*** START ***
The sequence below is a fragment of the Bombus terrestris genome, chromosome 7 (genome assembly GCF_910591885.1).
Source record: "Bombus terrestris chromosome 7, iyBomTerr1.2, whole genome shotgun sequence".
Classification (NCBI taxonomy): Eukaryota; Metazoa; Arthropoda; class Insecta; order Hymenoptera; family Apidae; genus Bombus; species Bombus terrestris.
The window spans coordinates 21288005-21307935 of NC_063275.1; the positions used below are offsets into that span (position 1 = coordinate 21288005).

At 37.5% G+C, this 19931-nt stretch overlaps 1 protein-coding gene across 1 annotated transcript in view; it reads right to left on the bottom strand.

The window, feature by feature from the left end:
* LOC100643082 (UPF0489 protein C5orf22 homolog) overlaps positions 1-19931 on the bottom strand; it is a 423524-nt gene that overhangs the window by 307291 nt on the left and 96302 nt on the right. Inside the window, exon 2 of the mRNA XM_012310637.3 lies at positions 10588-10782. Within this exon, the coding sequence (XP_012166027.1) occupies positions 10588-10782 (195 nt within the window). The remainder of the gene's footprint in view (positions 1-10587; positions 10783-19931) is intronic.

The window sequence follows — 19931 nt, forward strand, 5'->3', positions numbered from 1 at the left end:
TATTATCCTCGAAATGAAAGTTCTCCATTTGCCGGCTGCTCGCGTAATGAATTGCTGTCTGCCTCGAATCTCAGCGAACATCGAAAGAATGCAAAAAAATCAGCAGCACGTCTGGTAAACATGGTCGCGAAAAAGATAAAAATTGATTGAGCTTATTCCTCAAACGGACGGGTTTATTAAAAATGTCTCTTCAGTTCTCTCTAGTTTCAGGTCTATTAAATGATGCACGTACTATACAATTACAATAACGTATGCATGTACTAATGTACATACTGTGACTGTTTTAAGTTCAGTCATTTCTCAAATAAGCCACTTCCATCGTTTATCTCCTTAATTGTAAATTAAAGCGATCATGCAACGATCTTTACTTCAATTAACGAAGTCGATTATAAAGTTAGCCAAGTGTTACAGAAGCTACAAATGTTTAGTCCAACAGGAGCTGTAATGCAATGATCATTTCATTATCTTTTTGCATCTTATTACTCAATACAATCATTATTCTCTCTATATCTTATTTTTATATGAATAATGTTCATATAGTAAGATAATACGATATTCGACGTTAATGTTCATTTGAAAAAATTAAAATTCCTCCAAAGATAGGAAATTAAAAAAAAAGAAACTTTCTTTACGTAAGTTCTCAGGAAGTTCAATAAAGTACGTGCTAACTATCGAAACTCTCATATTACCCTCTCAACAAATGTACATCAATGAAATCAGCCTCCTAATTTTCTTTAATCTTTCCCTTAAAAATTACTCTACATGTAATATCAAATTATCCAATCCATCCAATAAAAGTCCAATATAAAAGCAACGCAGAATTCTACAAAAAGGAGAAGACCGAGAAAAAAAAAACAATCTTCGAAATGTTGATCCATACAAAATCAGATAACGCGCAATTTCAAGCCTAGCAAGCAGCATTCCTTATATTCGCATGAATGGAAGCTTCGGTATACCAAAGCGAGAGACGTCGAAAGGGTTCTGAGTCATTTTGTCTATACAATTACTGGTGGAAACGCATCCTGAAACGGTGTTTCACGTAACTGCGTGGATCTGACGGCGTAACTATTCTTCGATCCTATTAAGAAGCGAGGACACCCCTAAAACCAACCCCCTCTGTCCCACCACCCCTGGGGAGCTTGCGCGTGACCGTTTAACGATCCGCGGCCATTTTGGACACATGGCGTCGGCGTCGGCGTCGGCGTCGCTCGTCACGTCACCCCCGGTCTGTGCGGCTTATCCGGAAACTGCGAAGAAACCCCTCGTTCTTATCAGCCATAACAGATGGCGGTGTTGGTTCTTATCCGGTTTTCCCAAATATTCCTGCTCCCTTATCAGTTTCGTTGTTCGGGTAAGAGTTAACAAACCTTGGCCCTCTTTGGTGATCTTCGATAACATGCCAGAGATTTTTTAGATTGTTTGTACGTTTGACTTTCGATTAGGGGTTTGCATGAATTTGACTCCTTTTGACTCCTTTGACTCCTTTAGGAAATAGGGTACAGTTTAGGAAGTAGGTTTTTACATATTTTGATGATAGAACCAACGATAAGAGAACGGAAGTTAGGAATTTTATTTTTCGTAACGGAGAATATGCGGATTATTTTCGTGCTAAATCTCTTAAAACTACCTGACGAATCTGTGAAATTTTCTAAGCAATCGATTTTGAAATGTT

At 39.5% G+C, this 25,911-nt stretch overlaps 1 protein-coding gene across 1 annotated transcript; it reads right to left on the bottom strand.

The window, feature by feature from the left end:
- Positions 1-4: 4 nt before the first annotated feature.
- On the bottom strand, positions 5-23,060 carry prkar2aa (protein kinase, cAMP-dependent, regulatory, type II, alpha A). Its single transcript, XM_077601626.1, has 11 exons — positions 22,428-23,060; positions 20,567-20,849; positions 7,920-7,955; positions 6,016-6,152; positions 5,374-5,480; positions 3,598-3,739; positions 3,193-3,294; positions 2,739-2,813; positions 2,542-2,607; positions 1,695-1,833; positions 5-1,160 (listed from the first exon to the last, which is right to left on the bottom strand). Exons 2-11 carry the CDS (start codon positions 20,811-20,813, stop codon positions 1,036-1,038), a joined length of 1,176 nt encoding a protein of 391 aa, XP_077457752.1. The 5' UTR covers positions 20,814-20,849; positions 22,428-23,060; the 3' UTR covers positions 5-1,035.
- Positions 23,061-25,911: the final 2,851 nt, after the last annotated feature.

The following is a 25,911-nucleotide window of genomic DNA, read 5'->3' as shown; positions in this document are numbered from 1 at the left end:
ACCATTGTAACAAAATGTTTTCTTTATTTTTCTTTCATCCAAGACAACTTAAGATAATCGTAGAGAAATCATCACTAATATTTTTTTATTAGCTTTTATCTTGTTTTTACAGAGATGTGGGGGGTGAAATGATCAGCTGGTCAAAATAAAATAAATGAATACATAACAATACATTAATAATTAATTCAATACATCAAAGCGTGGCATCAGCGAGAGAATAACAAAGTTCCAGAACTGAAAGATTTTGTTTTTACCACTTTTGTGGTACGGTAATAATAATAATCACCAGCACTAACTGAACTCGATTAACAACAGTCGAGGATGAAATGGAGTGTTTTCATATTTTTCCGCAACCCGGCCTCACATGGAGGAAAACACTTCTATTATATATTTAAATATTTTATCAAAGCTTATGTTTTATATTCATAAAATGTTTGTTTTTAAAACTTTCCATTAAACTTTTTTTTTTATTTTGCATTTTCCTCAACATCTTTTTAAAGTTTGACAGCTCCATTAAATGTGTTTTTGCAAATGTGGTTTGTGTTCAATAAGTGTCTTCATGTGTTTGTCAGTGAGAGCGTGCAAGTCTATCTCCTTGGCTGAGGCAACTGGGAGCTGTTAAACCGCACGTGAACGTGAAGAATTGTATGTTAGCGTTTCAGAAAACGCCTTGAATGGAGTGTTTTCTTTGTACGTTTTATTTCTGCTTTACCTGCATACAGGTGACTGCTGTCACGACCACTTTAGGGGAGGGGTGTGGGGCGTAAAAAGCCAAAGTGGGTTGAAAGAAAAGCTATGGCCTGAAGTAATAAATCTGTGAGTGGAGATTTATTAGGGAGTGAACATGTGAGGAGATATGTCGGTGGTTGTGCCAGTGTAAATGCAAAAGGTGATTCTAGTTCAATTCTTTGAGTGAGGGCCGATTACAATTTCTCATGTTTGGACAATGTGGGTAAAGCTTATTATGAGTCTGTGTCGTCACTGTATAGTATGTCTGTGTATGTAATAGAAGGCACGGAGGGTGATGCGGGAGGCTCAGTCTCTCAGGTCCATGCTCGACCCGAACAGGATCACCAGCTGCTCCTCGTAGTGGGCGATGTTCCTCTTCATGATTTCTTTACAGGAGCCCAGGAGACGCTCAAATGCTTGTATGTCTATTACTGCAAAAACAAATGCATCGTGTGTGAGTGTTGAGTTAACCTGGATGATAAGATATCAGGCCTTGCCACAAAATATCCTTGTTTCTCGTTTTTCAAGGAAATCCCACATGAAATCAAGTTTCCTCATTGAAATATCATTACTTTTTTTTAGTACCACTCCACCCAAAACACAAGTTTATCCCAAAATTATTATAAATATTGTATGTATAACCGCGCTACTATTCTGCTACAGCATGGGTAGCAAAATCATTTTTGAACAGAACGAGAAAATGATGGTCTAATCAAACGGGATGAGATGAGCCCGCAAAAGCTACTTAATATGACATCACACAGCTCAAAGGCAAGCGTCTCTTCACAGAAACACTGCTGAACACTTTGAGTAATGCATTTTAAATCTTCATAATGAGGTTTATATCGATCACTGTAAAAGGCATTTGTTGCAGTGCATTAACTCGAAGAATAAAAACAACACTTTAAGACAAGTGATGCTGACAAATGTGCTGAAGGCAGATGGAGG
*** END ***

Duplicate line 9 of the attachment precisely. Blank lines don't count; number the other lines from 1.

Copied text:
TATTATCCTCGAAATGAAAGTTCTCCATTTGCCGGCTGCTCGCGTAATGAATTGCTGTCTGCCTCGAATCTCAGCGAACATCGAAAGAATGCAAAAAAATCAGCAGCACGTCTGGTAAACATGGTCGCGAAAAAGATAAAAATTGATTGAGCTTATTCCTCAAACGGACGGGTTTATTAAAAATGTCTCTTCAGTTCTCTCTAGTTTCAGGTCTATTAAATGATGCACGTACTATACAATTACAATAACGTATGCATGTACTAATGTACATACTGTGACTGTTTTAAGTTCAGTCATTTCTCAAATAAGCCACTTCCATCGTTTATCTCCTTAATTGTAAATTAAAGCGATCATGCAACGATCTTTACTTCAATTAACGAAGTCGATTATAAAGTTAGCCAAGTGTTACAGAAGCTACAAATGTTTAGTCCAACAGGAGCTGTAATGCAATGATCATTTCATTATCTTTTTGCATCTTATTACTCAATACAATCATTATTCTCTCTATATCTTATTTTTATATGAATAATGTTCATATAGTAAGATAATACGATATTCGACGTTAATGTTCATTTGAAAAAATTAAAATTCCTCCAAAGATAGGAAATTAAAAAAAAAGAAACTTTCTTTACGTAAGTTCTCAGGAAGTTCAATAAAGTACGTGCTAACTATCGAAACTCTCATATTACCCTCTCAACAAATGTACATCAATGAAATCAGCCTCCTAATTTTCTTTAATCTTTCCCTTAAAAATTACTCTACATGTAATATCAAATTATCCAATCCATCCAATAAAAGTCCAATATAAAAGCAACGCAGAATTCTACAAAAAGGAGAAGACCGAGAAAAAAAAAACAATCTTCGAAATGTTGATCCATACAAAATCAGATAACGCGCAATTTCAAGCCTAGCAAGCAGCATTCCTTATATTCGCATGAATGGAAGCTTCGGTATACCAAAGCGAGAGACGTCGAAAGGGTTCTGAGTCATTTTGTCTATACAATTACTGGTGGAAACGCATCCTGAAACGGTGTTTCACGTAACTGCGTGGATCTGACGGCGTAACTATTCTTCGATCCTATTAAGAAGCGAGGACACCCCTAAAACCAACCCCCTCTGTCCCACCACCCCTGGGGAGCTTGCGCGTGACCGTTTAACGATCCGCGGCCATTTTGGACACATGGCGTCGGCGTCGGCGTCGGCGTCGCTCGTCACGTCACCCCCGGTCTGTGCGGCTTATCCGGAAACTGCGAAGAAACCCCTCGTTCTTATCAGCCATAACAGATGGCGGTGTTGGTTCTTATCCGGTTTTCCCAAATATTCCTGCTCCCTTATCAGTTTCGTTGTTCGGGTAAGAGTTAACAAACCTTGGCCCTCTTTGGTGATCTTCGATAACATGCCAGAGATTTTTTAGATTGTTTGTACGTTTGACTTTCGATTAGGGGTTTGCATGAATTTGACTCCTTTTGACTCCTTTGACTCCTTTAGGAAATAGGGTACAGTTTAGGAAGTAGGTTTTTACATATTTTGATGATAGAACCAACGATAAGAGAACGGAAGTTAGGAATTTTATTTTTCGTAACGGAGAATATGCGGATTATTTTCGTGCTAAATCTCTTAAAACTACCTGACGAATCTGTGAAATTTTCTAAGCAATCGATTTTGAAATGTT